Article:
But the shopman had already bowed as though keeping it for her was all any human being could ask. He would be willing, of course, to keep it for her for ever.

The discreet door shut with a click. She was outside on the step, gazing at the winter afternoon. Rain was falling, and with the rain it seemed the dark came too, spinning down like ashes. There was a cold bitter taste in the air, and the new-lighted lamps looked sad. Sad were the lights in the houses opposite. Dimly they burned as if regretting something. And people hurried by, hidden under their hateful umbrellas. Rosemary felt a strange pang. She pressed her muff against her breast; she wished she had the little box, too, to cling to. Of course the car was there. She’d only to cross the pavement. But still she waited. There are moments, horrible moments in life, when one emerges from shelter and looks out, and it’s awful. One oughtn’t to give way to them. One ought to go home and have an extra-special tea. But at the very instant of thinking that, a young girl, thin, dark, shadowy – where had she come from? – was standing at Rosemary’s elbow and a voice like a sigh, almost like a sob, breathed: “Madam, may I speak to you a moment?”

“Speak to me?” Rosemary turned. She saw a little battered creature with enormous eyes, someone quite young, no older than herself, who clutched at her coat-collar with reddened hands, and shivered as though she had just come out of the water.

“M-madam, stammered the voice. Would you let me have the price of a cup of tea?”

“A cup of tea?” There was something simple, sincere in that voice; it wasn’t in the least the voice of a beggar. “Then have you no money at all?” asked Rosemary.

“None, madam,” came the answer.

“How extraordinary!” Rosemary peered through the dusk and the girl gazed back at her. How more than extraordinary! And suddenly it seemed to Rosemary such an adventure. It was like something out of a novel by Dostoevsky, this meeting in the dusk. Supposing she took the girl home? Supposing she did do one of those things she was always reading about or seeing on the stage, what would happen? It would be thrilling. And she heard herself saying afterwards to the amazement of her friends: “I simply took her home with me,” as she stepped forward and said to that dim person beside her: “Come home to tea with me.”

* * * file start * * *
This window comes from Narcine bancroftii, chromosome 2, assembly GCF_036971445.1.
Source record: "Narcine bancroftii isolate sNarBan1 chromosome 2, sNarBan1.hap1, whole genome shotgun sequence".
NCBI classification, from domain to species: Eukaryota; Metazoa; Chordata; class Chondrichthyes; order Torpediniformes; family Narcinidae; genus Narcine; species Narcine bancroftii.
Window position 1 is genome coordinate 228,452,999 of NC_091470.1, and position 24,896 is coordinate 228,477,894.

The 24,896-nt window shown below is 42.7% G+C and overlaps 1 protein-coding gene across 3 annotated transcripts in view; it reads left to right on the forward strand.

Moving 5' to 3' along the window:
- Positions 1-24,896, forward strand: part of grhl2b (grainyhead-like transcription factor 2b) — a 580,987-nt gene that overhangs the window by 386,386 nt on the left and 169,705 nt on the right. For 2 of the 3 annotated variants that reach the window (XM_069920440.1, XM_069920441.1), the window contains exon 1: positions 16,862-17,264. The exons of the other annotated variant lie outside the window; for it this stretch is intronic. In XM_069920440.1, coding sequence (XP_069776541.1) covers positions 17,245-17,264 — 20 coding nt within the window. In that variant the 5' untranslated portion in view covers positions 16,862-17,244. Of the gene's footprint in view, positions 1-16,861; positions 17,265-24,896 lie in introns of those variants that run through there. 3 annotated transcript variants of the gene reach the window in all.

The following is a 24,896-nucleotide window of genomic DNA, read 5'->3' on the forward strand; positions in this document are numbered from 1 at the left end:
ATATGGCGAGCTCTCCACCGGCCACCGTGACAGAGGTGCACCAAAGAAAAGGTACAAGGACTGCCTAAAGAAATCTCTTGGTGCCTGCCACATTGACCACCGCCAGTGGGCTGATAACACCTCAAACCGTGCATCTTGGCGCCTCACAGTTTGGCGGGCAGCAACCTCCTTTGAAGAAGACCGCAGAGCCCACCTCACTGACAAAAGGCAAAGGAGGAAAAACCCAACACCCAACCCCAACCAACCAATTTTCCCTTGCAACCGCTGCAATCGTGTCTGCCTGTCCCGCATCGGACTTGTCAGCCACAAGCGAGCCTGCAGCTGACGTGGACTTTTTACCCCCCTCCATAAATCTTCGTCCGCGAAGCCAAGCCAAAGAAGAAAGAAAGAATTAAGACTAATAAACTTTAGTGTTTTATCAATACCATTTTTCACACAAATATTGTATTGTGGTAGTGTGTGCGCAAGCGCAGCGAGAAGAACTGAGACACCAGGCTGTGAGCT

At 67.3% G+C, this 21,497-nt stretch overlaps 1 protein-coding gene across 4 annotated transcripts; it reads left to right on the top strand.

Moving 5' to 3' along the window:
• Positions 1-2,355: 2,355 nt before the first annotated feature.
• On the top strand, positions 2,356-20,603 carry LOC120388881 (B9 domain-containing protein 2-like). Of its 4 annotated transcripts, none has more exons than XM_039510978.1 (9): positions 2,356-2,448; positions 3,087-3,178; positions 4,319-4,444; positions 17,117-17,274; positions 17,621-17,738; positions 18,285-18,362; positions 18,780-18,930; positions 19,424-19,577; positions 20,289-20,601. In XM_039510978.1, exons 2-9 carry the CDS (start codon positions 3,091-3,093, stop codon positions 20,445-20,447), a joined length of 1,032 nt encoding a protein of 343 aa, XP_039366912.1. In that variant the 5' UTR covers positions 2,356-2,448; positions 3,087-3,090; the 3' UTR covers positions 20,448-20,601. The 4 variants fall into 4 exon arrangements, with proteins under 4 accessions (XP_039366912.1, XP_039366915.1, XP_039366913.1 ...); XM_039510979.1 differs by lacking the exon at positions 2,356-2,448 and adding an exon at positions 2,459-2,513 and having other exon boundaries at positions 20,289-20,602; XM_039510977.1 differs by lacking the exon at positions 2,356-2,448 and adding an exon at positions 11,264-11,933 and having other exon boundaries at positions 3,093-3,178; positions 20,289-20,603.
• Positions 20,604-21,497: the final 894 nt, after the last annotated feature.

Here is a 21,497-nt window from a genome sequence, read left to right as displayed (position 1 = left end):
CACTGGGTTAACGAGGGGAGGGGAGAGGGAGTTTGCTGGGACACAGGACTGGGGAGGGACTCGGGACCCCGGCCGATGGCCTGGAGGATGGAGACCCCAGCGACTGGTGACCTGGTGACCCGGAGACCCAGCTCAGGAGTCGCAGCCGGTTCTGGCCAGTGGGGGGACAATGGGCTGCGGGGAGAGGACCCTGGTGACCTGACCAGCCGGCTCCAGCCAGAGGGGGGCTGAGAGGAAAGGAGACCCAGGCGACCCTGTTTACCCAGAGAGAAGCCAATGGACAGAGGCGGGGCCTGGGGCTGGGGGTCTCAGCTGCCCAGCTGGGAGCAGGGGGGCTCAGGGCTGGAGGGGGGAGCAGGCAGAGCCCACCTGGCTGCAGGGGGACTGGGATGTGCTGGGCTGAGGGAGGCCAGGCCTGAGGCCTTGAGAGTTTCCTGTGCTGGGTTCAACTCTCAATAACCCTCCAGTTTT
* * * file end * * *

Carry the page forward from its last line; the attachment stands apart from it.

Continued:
The girl drew back startled. She even stopped shivering for a moment. Rosemary put out a hand and touched her arm. “I mean it,” she said, smiling. And she felt how simple and kind her smile was. “Why won’t you? Do. Come home with me now in my car and have tea.”

“You – you don’t mean it, madam,” said the girl, and there was pain in her voice.

“But I do,” cried Rosemary. “I want you to. To please me. Come along.”

The girl put her fingers to her lips and her eyes devoured Rosemary. “You’re – you’re not taking me to the police station?” she stammered.

“The police station!” Rosemary laughed out. “Why should I be so cruel? No, I only want to make you warm and to hear – anything you care to tell me.”

Hungry people are easily led. The footman held the door of the car open, and a moment later they were skimming through the dusk.

“There!” said Rosemary. She had a feeling of triumph as she slipped her hand through the velvet strap. She could have said, “Now I’ve got you,” as she gazed at the little captive she had netted. But of course she meant it kindly. Oh, more than kindly. She was going to prove to this girl that – wonderful things did happen in life, that – fairy godmothers were real, that – rich people had hearts, and that women were sisters. She turned impulsively, saying’. “Don’t be frightened. After all, why shouldn’t you come back with me? We’re both women. If I’m the more fortunate, you ought to expect…”

But happily at that moment, for she didn’t know how the sentence was going to end, the car stopped. The bell was rung, the door opened, and with a charming, protecting, almost embracing movement, Rosemary drew the other into the hall. Warmth, softness, light, a sweet scent, all those things so familiar to her she never even thought about them, she watched that other receive. It was fascinating. She was like the rich little girl in her nursery with all the cupboards to open, all the boxes to unpack.

“Come, come upstairs,” said Rosemary, longing to begin to be generous. “Come up to my room.” And, besides, she wanted to spare this poor little thing from being stared at by the servants; she decided as they mounted the stairs she would not even ring to Jeanne, but take off her things by herself. The great things were to be natural!

And “There!” cried Rosemary again, as they reached her beautiful big bedroom with the curtains drawn, the fire leaping on her wonderful lacquer furniture, her gold cushions and the primrose and blue rugs.

The girl stood just inside the door; she seemed dazed. But Rosemary didn’t mind that.

“Come and sit down,” she cried, dragging her big chair up to the fire, “m this comfy chair. Come and get warm. You look so dreadfully cold.”

“I daren’t, madam,” said the girl, and she edged backwards.